52 Ancestors, Week 3: Out of Place

It’s time once again for the 52 Ancestors in 52 Weeks project! This is a challenge started by genealogist Amy Johnson Crow, who sets a different theme for each week of the year. For Week 3, the theme is Out of Place.

The ancestor I’ve chosen to highlight for this one is Giovanni DeRiggi, my mother’s paternal grandfather. My grandfather didn’t talk much about him. Most of his family reminiscences involved his mother, who apparently had a much larger personality and a much more problematic relationship with my grandfather. But he told one story about my great-grandfather that fits the theme and was fascinating — though a bit suspect. I have not been able to corroborate this anywhere. While I believe it may have been based on some kernel of truth, I know he would have heard it as a small child, and I suspect he may have misheard, misinterpreted, or exaggerated it.

The first part of the story is true. My great-grandfather was a Bird of Passage, an immigrant who left his family behind in Italy while he crossed the ocean to the United States to do seasonal work. In Pennsylvania, he worked for the railroad, helping to lay track when the weather was warm enough. He traveled back home in the colder months to see his family, eventually saving up enough for the whole family to emigrate. My grandfather always said his father crossed the ocean nine times. He must have felt out of place in the U.S., at first. After repeated trips, he probably felt just as out of place in Italy.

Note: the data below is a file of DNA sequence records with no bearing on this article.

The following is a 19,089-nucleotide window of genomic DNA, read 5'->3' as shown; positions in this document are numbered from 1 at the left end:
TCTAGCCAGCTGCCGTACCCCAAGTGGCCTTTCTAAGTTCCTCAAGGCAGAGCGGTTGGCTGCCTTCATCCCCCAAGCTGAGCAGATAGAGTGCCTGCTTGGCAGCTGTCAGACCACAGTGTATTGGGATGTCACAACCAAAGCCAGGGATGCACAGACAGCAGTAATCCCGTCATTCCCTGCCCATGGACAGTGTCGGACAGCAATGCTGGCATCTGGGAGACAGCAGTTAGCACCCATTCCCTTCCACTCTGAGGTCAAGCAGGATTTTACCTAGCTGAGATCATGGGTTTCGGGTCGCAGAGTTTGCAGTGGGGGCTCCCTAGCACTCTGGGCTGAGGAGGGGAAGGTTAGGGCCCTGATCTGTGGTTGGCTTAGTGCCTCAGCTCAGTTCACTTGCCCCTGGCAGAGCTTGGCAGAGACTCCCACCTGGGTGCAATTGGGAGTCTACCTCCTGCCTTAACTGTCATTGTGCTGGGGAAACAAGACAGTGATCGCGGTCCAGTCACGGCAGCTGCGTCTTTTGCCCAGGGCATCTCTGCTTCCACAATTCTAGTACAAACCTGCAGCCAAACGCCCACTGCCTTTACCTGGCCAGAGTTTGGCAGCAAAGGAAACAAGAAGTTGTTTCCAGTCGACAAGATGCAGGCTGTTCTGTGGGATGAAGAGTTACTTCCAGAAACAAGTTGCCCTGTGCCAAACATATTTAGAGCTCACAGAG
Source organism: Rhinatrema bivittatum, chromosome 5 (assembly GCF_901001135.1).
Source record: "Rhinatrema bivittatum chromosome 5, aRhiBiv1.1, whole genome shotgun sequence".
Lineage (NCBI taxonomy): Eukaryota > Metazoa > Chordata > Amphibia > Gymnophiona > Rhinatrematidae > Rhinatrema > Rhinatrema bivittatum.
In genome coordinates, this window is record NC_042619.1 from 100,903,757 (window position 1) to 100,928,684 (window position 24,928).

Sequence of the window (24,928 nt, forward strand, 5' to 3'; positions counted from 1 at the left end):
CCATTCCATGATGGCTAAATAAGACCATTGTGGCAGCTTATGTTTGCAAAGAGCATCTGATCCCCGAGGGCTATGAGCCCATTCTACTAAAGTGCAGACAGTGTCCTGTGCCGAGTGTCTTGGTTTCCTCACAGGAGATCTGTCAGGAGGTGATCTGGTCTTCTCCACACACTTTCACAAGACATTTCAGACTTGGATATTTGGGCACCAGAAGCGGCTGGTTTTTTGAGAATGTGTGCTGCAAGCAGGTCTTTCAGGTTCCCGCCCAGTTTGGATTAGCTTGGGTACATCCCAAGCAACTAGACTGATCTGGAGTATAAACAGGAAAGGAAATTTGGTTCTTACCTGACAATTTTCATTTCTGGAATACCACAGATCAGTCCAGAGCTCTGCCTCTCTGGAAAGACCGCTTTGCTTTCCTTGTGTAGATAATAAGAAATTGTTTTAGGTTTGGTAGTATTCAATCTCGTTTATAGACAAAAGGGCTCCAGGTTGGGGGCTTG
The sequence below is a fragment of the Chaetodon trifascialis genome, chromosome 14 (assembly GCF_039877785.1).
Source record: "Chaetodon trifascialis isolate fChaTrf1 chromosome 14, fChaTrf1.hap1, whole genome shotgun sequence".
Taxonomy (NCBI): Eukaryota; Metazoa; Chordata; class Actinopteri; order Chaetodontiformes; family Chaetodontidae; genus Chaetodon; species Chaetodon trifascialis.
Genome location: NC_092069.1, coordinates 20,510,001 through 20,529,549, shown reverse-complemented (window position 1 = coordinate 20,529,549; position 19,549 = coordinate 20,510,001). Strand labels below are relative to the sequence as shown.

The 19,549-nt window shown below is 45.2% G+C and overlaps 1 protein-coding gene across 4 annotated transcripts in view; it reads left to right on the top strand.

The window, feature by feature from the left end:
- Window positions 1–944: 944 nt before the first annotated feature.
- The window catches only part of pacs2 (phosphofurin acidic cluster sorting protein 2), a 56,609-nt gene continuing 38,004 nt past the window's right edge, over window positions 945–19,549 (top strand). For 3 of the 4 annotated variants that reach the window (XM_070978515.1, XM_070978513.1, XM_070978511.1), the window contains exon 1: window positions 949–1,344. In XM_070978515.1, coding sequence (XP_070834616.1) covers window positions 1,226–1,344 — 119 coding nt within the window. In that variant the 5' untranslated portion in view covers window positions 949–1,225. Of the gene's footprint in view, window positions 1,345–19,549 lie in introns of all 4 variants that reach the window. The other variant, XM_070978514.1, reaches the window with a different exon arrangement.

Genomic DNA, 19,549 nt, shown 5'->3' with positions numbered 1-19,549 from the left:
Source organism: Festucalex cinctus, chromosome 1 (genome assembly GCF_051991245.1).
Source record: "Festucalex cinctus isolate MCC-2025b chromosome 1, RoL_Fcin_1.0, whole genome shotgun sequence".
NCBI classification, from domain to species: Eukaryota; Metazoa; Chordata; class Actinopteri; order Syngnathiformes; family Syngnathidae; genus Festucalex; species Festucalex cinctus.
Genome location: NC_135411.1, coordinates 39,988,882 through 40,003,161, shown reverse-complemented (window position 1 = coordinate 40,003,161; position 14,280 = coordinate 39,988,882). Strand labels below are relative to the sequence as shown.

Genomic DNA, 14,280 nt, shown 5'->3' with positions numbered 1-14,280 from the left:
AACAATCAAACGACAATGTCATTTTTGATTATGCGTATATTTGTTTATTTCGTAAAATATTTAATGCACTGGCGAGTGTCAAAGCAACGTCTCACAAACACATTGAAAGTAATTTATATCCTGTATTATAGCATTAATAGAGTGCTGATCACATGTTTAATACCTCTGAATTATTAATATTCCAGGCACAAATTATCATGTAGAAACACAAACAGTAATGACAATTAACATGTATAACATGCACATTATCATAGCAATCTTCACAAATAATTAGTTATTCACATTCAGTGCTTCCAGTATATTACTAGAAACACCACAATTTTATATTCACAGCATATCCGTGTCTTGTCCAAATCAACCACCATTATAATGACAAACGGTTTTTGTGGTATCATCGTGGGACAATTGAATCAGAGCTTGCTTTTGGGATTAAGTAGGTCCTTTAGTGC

One year, according to my grandfather, the journey did not go as planned. This happened before Papa was born. On the ocean, the ship Giovanni was on ran into some trouble. Something in the engine broke, and the crew managed to limp along and anchor off the shore of an island. They were there for weeks, living both on the ship and onshore, foraging for food while the crew tried to get the ship running again. Then another ship came along, also partially disabled. Between the two broken ships, the crews managed to cobble together enough working parts to get one of them running, and some of them took the operable ship and continued on their journey — or maybe backtracked to their port of departure — to send transport back for the others.

My great-grandfather’s family were told the ship had sunk, and were overjoyed to see Giovanni alive. They had thought he was dead, but really, he was just out of place.

I wish I knew more about this incident, if it happened at all. Until recently, I’d been concentrating my research on my father’s side of the family. I’m now exploring more about my mother’s family. I think it’s time to look into this story, and see what I can find.

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